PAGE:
Posts: Garry Egger

27 06, 2017

Is the link between Obesity and Type 2 Diabetes as causal as is often presumed?

By | 2017-06-29T16:46:17+00:00 June 27th, 2017|0 Comments

Causality is a difficult concept in chronic disease. Rarely is it as simply explained as Koch’s Postulates was able to do with acute disease.

Attempts to assign a ‘linear’ relationship (i.e. presence of risk = development of disease) to chronic diseases often fall short of a comprehensive causal explanation vis. ‘diet’ as a singular cause of […]

10 05, 2017

Can Brief Interventions Work for Lifestyle Change?

By | 2017-05-17T15:15:00+00:00 May 10th, 2017|0 Comments

We now know that around 60% of all cases presenting to primary care have a lifestyle or environmentally related cause, requiring significant changes to behaviours such as diet and exercise for effective long-term management.

But realistically, how easy is it to prompt these changes at the clinical level? And how much time is needed in a […]

30 03, 2017

Which diet works best for weight loss? – Whatever!

By | 2017-05-03T11:32:02+00:00 March 30th, 2017|0 Comments

Those who have been around long enough in the obesity research area, typically despair of the public approach to ‘diets’ – low carbs, low fat, high protein – as a long-term solution for weight loss.

All come with ‘evidence’ that they work – at least within the limited sample and time span with which they’re tested. […]

7 03, 2017

Chronic Pain: is it time for a paradigm shift?

By | 2017-06-01T21:15:49+00:00 March 7th, 2017|0 Comments

The term ‘paradigm shift’ is bandied around freely in medicine – and other sciences – these days. It suggests a sideways shift in the direction of thinking in any particular field of endeavour. Originally proposed by the science philosopher, Thomas Khun (hence the term ‘Khunian paradigm shift’), it was meant to show that big advances […]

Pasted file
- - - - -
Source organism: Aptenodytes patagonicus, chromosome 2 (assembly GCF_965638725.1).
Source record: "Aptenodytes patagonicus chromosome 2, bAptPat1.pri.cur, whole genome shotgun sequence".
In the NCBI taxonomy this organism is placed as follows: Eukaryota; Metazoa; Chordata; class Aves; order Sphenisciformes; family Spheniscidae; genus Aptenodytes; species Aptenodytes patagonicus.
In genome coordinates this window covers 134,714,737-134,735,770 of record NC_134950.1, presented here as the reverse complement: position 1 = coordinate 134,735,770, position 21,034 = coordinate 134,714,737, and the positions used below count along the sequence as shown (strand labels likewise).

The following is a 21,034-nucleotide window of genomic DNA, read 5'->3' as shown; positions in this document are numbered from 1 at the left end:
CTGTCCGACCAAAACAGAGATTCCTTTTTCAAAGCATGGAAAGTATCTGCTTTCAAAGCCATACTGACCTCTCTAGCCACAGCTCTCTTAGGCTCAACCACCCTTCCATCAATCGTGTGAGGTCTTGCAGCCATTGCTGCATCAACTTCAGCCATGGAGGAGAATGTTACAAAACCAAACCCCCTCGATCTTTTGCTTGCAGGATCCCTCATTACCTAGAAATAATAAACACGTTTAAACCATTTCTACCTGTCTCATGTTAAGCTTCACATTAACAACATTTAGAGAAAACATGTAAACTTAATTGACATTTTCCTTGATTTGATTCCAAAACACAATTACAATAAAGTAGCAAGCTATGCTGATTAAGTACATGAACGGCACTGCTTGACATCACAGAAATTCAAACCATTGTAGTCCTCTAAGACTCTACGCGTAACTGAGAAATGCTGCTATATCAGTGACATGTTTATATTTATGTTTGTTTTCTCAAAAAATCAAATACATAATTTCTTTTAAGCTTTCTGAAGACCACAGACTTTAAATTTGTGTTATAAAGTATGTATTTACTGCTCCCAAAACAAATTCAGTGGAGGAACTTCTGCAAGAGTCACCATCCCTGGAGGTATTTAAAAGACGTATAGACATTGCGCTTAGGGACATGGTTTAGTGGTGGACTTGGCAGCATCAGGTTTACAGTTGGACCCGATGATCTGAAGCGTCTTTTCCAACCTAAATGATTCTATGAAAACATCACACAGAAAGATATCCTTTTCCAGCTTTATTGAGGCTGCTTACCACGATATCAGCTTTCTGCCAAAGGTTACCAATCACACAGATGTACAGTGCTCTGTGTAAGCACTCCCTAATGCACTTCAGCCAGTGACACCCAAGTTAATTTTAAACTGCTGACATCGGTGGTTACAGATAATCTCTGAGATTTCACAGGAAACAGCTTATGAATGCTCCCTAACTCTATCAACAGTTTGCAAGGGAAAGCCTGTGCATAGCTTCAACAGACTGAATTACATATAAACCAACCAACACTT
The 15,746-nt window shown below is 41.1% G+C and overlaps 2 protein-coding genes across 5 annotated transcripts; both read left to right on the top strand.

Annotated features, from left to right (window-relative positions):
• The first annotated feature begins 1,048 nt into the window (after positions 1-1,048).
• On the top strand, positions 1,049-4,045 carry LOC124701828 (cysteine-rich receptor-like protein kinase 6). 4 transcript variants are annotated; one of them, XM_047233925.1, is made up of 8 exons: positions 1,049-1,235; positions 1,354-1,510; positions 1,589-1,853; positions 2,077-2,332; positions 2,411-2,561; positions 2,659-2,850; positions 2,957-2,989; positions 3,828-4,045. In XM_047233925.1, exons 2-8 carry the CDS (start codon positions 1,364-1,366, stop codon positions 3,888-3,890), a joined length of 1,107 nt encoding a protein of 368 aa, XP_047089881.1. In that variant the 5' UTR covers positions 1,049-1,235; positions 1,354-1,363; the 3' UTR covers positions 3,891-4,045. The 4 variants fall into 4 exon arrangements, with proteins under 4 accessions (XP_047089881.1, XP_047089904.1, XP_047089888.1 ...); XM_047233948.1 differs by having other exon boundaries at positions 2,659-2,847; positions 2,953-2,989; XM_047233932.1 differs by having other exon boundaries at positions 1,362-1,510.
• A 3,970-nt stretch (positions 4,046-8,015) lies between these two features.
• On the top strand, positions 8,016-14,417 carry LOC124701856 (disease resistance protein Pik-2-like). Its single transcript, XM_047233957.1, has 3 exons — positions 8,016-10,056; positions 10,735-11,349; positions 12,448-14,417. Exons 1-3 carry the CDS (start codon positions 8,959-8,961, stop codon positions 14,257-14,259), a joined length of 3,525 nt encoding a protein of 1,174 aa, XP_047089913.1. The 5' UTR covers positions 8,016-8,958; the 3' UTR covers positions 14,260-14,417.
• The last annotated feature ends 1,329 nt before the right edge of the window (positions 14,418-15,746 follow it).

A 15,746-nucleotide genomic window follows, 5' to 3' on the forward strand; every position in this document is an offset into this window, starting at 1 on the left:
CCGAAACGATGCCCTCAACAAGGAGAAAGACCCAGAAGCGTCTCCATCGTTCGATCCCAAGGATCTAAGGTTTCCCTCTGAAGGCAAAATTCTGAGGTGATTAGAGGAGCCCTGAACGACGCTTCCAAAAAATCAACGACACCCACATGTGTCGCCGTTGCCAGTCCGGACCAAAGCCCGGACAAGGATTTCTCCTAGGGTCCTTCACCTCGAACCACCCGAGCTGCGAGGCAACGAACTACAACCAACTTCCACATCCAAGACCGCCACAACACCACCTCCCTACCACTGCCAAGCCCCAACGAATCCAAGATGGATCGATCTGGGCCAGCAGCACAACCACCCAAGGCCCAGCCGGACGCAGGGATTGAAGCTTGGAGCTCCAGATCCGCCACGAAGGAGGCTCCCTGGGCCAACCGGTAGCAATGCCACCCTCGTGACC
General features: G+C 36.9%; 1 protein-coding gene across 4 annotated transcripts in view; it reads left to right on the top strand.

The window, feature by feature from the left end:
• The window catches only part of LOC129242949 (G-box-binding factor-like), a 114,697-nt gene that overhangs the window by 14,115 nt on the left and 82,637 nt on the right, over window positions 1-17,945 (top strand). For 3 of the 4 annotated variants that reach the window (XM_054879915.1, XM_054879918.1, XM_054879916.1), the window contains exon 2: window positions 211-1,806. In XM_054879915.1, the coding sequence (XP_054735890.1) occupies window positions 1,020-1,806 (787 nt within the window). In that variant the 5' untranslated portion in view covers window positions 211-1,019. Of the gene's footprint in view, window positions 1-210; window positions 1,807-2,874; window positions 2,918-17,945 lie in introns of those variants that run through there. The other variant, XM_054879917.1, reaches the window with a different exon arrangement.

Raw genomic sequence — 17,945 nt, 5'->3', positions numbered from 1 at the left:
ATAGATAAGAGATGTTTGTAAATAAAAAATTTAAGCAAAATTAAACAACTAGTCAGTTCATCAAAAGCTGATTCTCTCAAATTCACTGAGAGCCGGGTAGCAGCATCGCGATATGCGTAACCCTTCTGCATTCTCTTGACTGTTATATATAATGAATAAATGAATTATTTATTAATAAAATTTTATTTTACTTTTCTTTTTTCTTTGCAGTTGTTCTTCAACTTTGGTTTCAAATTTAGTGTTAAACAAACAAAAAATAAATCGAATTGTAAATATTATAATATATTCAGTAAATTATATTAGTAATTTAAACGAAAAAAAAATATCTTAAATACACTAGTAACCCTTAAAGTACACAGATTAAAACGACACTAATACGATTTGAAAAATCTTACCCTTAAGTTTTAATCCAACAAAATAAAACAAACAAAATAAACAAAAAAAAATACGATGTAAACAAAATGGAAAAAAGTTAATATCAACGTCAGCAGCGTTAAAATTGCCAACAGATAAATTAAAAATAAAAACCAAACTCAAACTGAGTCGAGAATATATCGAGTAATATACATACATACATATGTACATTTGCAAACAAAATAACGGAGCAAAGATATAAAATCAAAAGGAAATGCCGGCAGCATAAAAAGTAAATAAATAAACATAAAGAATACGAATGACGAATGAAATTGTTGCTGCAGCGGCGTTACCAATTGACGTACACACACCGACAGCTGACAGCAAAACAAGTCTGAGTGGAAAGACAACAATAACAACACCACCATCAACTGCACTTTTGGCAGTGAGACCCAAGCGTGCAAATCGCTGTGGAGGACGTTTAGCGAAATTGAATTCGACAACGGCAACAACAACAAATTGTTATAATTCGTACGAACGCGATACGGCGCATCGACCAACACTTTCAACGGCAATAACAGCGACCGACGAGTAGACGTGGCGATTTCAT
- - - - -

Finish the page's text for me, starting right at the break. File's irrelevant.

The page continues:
27 02, 2017

Media Release: No sugar tax, lack of action on obesity

By | 2017-05-03T12:28:56+00:00 February 27th, 2017|0 Comments

27 February 2017

Last week the Turnbull government announced that it would not support a sugar tax to tackle obesity stating that, unlike Labor, “we don’t believe increasing the family grocery bill at the supermarket is the answer to this challenge” [1].

Fact check: In Mexico, based on a sugar tax of 10%, […]

21 02, 2017

No more blame game: why we need to rethink what’s behind chronic disease

By | 2017-03-06T14:32:07+00:00 February 21st, 2017|0 Comments

The government and policy makers often tell the public that lifestyle problems such as obesity, and the diabetes often associated with it, are their fault; just be a bit more virtuous and you won’t get a modern disease. This victim blaming tends to absolve governments, health bodies and big business from any blame for the […]

16 08, 2016

3 minutes with Professor Garry Egger

By | 2017-02-17T11:13:30+00:00 August 16th, 2016|Comments Off on 3 minutes with Professor Garry Egger

Lifestyle, environment and chronic disease – a confluence of causes

This is the fifth and final part in a short series of interviews with the esteemed folk who spoke on August 11 at ‘An Evening with Dr David Katz. Lifestyle, environment and chronic disease: a confluence of causes.’ Co-hosted by the Australasian Society of Lifestyle Medicine and […]

13 04, 2016

When evidence and logic coincide

By | 2017-02-17T11:22:36+00:00 April 13th, 2016|0 Comments

When does evidence-based medicine (EBM) override logic-based medicine?

More often than it should, according to a punchy piece in a recent edition of the British Medical Journal. Scottish GP, Des Spence, decries the defiling of the EBM model as a ‘loaded gun at clinician’s heads.’

He claims the drug industry has benefited most from EBM, by ‘widening […]

12 04, 2016

The power of thought

By | 2017-02-17T11:22:54+00:00 April 12th, 2016|0 Comments

Professor Garry Egger on how the way we think influences our health

Far be it for a humble Australian academic to critique a great French philosopher. But I’m sure if Descartes were alive today he would agree that his famous dictum, “I think, therefore I am,” could be made more snappy by adding, “…depressed, anxious, self-conscious, […]